Published here June, 2008.

Introduction | Book Structure
What We Liked: Project Initiation | Project Planning | Project Execution | Project Closure
Downside | Summary

What We Liked - Project Planning

Jason continues:
"Once the scope of the project has been defined in the terms of reference, the project enters the planning phase. This involves creating a:

  • Project plan outlining the activities, tasks, dependencies and timeframes;
  • Resource plan listing the labor, equipment and materials required;
  • Financial plan identifying the labor, equipment and materials costs;
  • Quality plan providing quality targets, assurance and control measures;
  • Risk plan highlighting potential risks and actions to be taken to mitigate those risks;
  • Acceptance plan listing the criteria to be met to gain customer acceptance;
  • Communications plan describing the information needed to inform stakeholders;
  • Procurement plan identifying products to be sourced from external suppliers.

"At this point the project will have been planned in some detail and is ready to he executed."[7]

"By now, the project costs and benefits have been documented, the objectives and scope have been defined, the project team has been appointed and a formal project office environment established. It is now time to undertake detailed planning to ensure that the activities performed during the execution phase of the project are properly sequenced, resourced, executed and controlled. The activities shown in Figure [3] are undertaken.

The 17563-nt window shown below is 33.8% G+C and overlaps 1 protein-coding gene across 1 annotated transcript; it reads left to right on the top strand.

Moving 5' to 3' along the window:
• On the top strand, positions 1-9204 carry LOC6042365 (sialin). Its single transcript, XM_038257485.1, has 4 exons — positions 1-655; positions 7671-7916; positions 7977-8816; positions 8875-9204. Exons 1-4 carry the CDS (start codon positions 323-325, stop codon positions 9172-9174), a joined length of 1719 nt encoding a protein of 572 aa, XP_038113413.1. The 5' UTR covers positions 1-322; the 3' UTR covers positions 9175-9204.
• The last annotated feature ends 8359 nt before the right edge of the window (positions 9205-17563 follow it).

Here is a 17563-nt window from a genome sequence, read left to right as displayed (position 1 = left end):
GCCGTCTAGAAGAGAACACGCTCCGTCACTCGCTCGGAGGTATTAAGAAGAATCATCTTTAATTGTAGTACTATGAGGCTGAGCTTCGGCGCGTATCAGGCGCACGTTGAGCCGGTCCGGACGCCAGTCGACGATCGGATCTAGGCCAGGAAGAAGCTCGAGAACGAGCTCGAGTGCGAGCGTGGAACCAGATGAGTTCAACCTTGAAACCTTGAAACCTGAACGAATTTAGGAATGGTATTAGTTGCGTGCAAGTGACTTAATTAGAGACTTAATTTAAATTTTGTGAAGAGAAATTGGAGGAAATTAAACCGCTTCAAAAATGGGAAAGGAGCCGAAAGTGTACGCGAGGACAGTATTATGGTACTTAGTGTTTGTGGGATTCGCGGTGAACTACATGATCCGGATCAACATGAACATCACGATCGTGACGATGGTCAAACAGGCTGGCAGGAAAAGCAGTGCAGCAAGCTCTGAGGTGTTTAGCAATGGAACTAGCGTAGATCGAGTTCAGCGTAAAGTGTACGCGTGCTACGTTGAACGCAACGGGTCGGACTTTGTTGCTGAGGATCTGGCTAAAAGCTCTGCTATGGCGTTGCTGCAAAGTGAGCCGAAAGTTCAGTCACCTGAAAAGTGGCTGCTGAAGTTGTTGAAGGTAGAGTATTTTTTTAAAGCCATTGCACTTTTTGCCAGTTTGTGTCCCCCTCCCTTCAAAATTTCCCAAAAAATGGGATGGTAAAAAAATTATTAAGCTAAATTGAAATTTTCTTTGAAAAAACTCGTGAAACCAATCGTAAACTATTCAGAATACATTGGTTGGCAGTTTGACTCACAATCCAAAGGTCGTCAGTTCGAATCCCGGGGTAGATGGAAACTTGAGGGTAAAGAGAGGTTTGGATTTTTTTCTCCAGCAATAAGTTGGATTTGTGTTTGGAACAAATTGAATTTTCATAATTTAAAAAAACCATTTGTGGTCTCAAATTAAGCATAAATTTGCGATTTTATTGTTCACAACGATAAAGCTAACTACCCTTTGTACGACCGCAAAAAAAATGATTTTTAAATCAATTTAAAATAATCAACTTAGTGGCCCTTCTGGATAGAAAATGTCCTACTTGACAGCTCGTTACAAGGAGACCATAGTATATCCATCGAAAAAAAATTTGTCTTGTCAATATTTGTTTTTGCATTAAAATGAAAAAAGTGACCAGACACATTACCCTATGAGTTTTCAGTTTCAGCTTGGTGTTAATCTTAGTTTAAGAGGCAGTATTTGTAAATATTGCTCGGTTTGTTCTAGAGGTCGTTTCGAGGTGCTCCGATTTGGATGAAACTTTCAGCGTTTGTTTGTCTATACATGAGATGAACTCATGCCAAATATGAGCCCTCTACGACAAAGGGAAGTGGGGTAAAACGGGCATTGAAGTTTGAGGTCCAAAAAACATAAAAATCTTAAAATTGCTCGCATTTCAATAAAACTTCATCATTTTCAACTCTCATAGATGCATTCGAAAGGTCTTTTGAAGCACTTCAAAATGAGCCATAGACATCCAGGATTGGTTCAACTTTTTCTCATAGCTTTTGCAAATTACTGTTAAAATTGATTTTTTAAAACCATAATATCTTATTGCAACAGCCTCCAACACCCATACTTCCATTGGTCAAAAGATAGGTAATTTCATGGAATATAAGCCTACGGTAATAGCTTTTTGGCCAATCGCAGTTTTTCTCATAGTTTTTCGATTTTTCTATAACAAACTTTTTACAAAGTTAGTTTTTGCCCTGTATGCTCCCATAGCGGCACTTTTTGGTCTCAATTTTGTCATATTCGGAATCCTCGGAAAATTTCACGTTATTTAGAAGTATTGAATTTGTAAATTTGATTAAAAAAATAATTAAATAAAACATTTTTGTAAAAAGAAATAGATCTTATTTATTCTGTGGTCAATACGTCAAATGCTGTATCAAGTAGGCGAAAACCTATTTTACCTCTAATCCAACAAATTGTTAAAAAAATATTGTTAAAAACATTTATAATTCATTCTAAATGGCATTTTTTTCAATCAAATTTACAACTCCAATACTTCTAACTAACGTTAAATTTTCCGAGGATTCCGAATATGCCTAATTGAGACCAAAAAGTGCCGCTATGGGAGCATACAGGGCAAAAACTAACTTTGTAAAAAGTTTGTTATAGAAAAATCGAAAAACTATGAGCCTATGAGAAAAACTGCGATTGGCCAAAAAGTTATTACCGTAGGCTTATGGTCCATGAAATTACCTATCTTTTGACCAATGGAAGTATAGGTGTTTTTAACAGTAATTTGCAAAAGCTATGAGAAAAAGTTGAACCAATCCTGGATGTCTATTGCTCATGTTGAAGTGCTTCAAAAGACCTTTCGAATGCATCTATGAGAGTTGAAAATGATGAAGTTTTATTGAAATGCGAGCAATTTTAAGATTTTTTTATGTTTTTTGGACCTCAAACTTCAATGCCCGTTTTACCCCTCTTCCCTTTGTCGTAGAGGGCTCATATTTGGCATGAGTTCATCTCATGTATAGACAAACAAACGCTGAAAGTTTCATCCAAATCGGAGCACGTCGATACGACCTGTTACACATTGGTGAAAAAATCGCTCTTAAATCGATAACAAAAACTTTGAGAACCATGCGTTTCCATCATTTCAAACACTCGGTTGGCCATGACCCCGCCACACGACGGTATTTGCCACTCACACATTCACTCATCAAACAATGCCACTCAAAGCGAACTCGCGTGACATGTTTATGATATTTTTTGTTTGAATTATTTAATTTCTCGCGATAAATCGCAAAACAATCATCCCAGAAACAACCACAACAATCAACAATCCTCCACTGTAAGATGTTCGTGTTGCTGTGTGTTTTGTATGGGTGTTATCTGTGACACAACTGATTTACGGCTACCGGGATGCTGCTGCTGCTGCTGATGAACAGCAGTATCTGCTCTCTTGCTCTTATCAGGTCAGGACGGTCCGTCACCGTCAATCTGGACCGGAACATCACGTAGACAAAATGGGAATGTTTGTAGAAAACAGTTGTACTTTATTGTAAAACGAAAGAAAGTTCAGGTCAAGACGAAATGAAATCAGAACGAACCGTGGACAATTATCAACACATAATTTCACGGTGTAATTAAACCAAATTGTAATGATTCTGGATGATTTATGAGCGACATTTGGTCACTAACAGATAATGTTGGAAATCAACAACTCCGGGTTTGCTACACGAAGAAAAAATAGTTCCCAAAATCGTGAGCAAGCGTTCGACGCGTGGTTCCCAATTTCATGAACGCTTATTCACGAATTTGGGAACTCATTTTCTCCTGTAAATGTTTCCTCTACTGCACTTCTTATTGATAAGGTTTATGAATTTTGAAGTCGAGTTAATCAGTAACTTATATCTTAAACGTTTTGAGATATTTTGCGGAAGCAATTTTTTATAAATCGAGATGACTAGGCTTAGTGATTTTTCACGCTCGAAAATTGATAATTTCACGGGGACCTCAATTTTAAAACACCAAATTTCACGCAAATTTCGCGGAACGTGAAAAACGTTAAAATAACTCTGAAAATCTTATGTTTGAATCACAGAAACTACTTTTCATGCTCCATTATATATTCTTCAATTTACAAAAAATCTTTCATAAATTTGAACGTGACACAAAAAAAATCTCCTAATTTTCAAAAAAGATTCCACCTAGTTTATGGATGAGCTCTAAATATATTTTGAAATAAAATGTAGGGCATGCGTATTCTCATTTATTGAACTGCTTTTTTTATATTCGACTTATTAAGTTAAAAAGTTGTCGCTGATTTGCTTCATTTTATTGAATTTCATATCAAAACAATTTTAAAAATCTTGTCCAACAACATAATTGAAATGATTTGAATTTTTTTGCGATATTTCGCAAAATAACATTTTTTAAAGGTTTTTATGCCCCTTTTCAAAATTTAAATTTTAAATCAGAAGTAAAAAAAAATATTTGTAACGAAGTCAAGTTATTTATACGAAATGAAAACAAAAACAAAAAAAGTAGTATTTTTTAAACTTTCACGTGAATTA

Figure 3: Project planning activities
Figure 3: Project planning activities

"Create a project plan: The first step in the project planning phase is to document the project plan. A 'work breakdown structure' (WBS) is identified which includes a hierarchical set of phases, activities and tasks to be undertaken to complete the project. After the WBS has been agreed, an assessment of the level of effort required to undertake each activity and task is made. The activities and tasks are then sequenced, resources are allocated and a detailed project schedule is formed. This project plan is the key tool used by the project manager to assess the progress of the project throughout the project life cycle.

"Create a resource plan: Immediately after the project plan is formed, the level of resource required to undertake each of the activities and tasks listed within the project plan will need to be allocated. Although generic resource may have already been allocated in the project plan, a detailed resource plan is required to identify the:

  • Type of resource required, such as labor, equipment and materials;
  • Quantity of each type of resource required;